Nine people were arrested in the parliament on Saturday morning when protesters and counterparties clashed over federal government plans to approve the UN Global Compact on Migration.
Of the nine-eight, they were released without charge, but they were notified of offenses, which means they are forbidden for 90 days from Hill Hill. A lone person transferred to the Ottawa police service by parliamentary protection services was charged with assaulting a police officer.
The man's name was not released.
For a little more than an hour, starting around 10:00, the participants on both sides of the metal barriers who separated them mocked, mostly with insults and appointments. Almost 50 RCMP police officers in armed weapons and, at least, so many regular RCMP officers and parliamentary security services have tried to keep them apart.
However, temps rang occasionally, leading to some physical disturbances, while the policemen separated the warriors and dragged them several times. One protector, Larry Wasslen, claimed that the protesters had taken their battalion, which read "Death to Fascism, Freedom to People."
Demonstrators who had registered demonstration plans with the police were those who disagreed with the Canadian support of the UN Global Compact for Safe, Regular and Regular Migration. The protesters were those who agreed to the pact or at least protestors.
"I did not realize these were white supremacists," Wasslen said, gesturing to the group on the contrary. "They grabbed my sign and I tried to keep it, and then the cops caught me and took me back.
"I tried to protect my banner," he added, "and instead of protecting my freedom of speech, the supporters of white supremacists have been supported by the people, and the people have the right to live in peace and dignity, and these white supremacists try to deny this right.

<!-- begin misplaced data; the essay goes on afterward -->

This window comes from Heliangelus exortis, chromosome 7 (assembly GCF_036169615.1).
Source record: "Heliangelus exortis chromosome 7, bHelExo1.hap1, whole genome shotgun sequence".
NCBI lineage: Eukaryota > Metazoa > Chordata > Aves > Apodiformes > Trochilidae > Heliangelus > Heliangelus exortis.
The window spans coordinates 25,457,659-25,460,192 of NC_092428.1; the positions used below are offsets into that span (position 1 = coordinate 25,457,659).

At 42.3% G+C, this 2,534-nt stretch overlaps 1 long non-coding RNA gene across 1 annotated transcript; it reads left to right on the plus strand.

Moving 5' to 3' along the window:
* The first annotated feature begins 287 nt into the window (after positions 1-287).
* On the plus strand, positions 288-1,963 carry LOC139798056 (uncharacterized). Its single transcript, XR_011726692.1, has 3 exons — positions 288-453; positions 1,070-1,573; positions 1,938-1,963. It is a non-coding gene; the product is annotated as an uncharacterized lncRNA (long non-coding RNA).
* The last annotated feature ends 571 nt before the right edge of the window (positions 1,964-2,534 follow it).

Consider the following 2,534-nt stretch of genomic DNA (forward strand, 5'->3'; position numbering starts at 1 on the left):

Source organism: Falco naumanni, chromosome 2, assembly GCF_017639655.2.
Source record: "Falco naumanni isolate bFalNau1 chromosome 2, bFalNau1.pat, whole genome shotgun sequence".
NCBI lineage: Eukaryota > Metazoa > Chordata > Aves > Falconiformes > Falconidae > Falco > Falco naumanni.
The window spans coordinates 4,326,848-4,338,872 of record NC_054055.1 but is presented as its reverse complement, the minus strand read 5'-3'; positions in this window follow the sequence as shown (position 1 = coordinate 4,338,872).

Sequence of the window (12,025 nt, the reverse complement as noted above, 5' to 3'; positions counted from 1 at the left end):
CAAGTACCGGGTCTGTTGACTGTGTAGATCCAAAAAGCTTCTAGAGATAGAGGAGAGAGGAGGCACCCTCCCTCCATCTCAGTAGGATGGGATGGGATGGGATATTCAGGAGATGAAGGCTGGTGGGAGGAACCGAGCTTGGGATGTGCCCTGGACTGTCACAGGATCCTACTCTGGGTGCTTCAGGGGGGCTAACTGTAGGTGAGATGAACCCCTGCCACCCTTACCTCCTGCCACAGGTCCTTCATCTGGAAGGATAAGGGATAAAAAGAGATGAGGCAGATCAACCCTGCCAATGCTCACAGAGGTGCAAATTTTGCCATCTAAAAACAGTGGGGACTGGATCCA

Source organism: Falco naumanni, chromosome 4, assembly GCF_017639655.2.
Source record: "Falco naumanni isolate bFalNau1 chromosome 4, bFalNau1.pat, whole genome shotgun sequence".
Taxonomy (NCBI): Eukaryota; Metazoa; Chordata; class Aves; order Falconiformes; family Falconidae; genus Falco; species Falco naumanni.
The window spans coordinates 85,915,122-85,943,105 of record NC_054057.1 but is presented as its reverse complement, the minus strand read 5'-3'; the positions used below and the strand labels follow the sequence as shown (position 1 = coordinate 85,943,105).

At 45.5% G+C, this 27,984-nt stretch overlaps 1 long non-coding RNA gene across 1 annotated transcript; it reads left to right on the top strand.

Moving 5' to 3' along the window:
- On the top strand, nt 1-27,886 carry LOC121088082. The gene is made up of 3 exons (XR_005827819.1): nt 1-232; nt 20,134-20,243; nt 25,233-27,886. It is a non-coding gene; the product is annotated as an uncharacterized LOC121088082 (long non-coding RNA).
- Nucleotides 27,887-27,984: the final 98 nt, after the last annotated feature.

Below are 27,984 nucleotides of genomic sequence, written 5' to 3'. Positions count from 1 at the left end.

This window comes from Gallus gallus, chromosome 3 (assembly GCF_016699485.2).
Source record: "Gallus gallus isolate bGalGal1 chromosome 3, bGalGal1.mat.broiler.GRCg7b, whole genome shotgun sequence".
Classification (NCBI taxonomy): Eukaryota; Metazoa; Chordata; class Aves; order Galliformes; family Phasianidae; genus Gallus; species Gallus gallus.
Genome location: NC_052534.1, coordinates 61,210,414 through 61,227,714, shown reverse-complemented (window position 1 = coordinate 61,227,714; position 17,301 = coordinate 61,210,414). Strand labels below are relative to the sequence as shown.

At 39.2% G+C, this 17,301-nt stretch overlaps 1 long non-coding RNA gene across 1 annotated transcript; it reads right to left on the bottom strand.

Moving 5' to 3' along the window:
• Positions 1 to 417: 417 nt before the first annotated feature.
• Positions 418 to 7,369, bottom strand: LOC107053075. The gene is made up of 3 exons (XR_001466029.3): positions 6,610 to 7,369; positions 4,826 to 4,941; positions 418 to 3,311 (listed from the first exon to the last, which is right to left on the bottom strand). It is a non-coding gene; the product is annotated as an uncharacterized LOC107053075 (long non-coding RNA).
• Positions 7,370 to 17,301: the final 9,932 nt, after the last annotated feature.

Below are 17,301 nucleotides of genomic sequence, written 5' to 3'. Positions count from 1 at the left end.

It was just that simple. As one anti-protester "Nazi trigger from our streets" cried out, one of her intended targets, identified only as Craig, replied: "You do not know who I am, you do not know anything about me."
Craig traveled from Toronto to a 19-year-old son on a demonstration and denied accusations of being racist.
"I do not agree with Canada signing the UN Covenant," he said. "That's why I'm here.
"I have no problem with the people who want to come and want to work," he added, "but I live in Toronto and tell you that right now, every hotel and university dormitory is full of foreigners and nobody is trying to speak English.
"We all know what's right: Work hard, do what you do, pay your taxes and live hard and I'm in your team, but leave me because I do not agree with you, man, that's childish and stupid. My mom does not agree with my policy, but I hate my mother, and she hates me. You can have different political attitudes and still talk.
"I'm a Leafs fan, that's probably the worst thing you can knock me on."
On the other side of the fence, one counterpart plotted epithets when he faced protesters against the UN pact and simulated sex with the flag pole he carried. As police police began to push back against protesting singing: "No hatred, no fear, refugees welcome here," Tara Hurford agreed that more dialogue is needed between the two sides.
"I am mainly here as a citizen who believes in humanity," said Hurford, who works as an animator of development and peace, an international Catholic development organization. "I believe in free speech, but I think there is a good line between free speech and hate speech, and I do not know that the answer is that we do not give them a seat. I think we have to hear their voices listening to them rather than shouting at them and to tell them that they are dirty. We must deeply reflect on their fears and why they are afraid of refugees.
"My hope," she added, "is that we could engage in an honest conversation about what concerns and possibilities are."
If the Saturday demonstrations were an opportunity to do so, the players on both sides tried to provoke their counterparts. One demonstrator, Barrhaven senior Darla Demary, and her husband left the demonstration for fear of her physical security. The Jews decided to take part in their first protest of her fears of criminality and what she described as the open borders of Canada.
"In 1982, we moved to Ottawa, Montreal, and it was very rare to hear some crimes, and now it's everyday … shooting.
"I am totally opposed to the migration treaty," she added, "because our borders are completely open and God knows who will come in. Nobody is safe."
There was no official estimate of the combined size of the two groups, but less than 300 people seemed to be involved.
The protesters left shortly after 11:00 and marched at the police station in Ottawa on Elgin Street. Meanwhile, Demary and her husband left a protest, and they also decided to visit Hill Hill.